2016 JN is a very small asteroid whose orbit approaches the orbit of Earth but does not cross it. NASA JPL has classified 2016 JN as a "Near Earth Asteroid" due to its orbit's proximity to Earth, but it is not considered potentially hazardous because computer simulations have not indicated any imminent likelihood of future collision.
2016 JN orbits the sun every 723 days (1.98 years), coming as close as 1.03 AU and reaching as far as 2.12 AU from the sun. Based on its brightness and the way it reflects light, 2016 JN is probably between 0.056 to 0.124 kilometers in diameter, making it a small to average asteroid, very roughly comparable in size to a school bus or smaller.
2016 JN's orbit is 0.11 AU from Earth's orbit at its closest point. This means that there is an wide berth between this asteroid and Earth at all times.
2016 JN has 9 close approaches predicted in the coming decades:
|Date||Distance from Earth (km)||Velocity (km/s)|
|June 30, 2020||16,582,440||6.092|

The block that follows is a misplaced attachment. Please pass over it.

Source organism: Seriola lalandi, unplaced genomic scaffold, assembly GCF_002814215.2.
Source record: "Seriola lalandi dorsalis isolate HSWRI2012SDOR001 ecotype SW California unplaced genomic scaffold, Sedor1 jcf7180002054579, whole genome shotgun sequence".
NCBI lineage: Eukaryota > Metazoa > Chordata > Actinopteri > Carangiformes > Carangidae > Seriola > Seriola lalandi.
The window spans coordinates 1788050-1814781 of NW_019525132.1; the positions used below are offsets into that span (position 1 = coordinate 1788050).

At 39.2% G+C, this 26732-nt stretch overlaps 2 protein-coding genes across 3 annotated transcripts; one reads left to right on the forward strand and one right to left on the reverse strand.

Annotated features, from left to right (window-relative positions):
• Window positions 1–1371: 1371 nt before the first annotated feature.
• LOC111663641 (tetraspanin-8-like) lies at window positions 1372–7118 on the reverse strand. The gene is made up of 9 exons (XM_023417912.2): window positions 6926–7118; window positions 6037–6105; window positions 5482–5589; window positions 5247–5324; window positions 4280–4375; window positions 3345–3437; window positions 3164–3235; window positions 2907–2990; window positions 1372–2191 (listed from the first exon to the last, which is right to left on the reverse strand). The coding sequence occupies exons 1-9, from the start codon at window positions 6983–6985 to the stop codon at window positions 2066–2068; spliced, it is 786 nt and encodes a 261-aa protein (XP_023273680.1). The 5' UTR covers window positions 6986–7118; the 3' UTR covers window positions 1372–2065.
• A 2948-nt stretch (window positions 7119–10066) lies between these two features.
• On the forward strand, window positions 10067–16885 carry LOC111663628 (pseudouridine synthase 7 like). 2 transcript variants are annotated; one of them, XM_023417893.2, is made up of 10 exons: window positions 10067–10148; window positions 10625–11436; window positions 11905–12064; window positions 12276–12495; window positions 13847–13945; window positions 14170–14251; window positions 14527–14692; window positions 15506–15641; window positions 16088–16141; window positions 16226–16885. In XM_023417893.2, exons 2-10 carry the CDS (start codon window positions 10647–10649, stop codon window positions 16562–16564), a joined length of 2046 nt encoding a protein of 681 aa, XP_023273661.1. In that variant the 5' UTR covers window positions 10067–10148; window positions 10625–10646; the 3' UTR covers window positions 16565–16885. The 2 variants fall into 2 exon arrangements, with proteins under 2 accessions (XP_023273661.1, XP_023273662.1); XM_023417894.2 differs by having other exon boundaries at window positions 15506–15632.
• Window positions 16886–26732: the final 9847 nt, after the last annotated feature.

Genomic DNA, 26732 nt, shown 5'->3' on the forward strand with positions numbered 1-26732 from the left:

|June 16, 2022||27,775,381||9.987|
|Sept. 10, 2101||28,217,333||10.075|
|Aug. 28, 2103||16,568,699||6.117|
|July 6, 2105||16,397,335||5.570|
|June 20, 2107||25,873,863||9.460|
|Sept. 7, 2188||22,084,318||8.557|
|Aug. 16, 2190||16,200,464||4.951|
|June 29, 2192||17,971,712||6.869|
2016 JN's orbit is determined by observations dating back to May 1, 2016. It was last officially observed on Oct. 20, 2020. The IAU Minor Planet Center records 71 observations used to determine its orbit.
The position of 2016 JN is indicated by a ◯ pink circle. Note that the object may not be in your current field of view. Use the controls below to adjust position, location, and time.
The below comparison is an artistic rendering that uses available data on the diameter of 2016 JN to create an approximate landscape rendering with New York City in the background. This approximation is built for full-resolution desktop browsers. Shape, color, and texture of asteroid are imagined.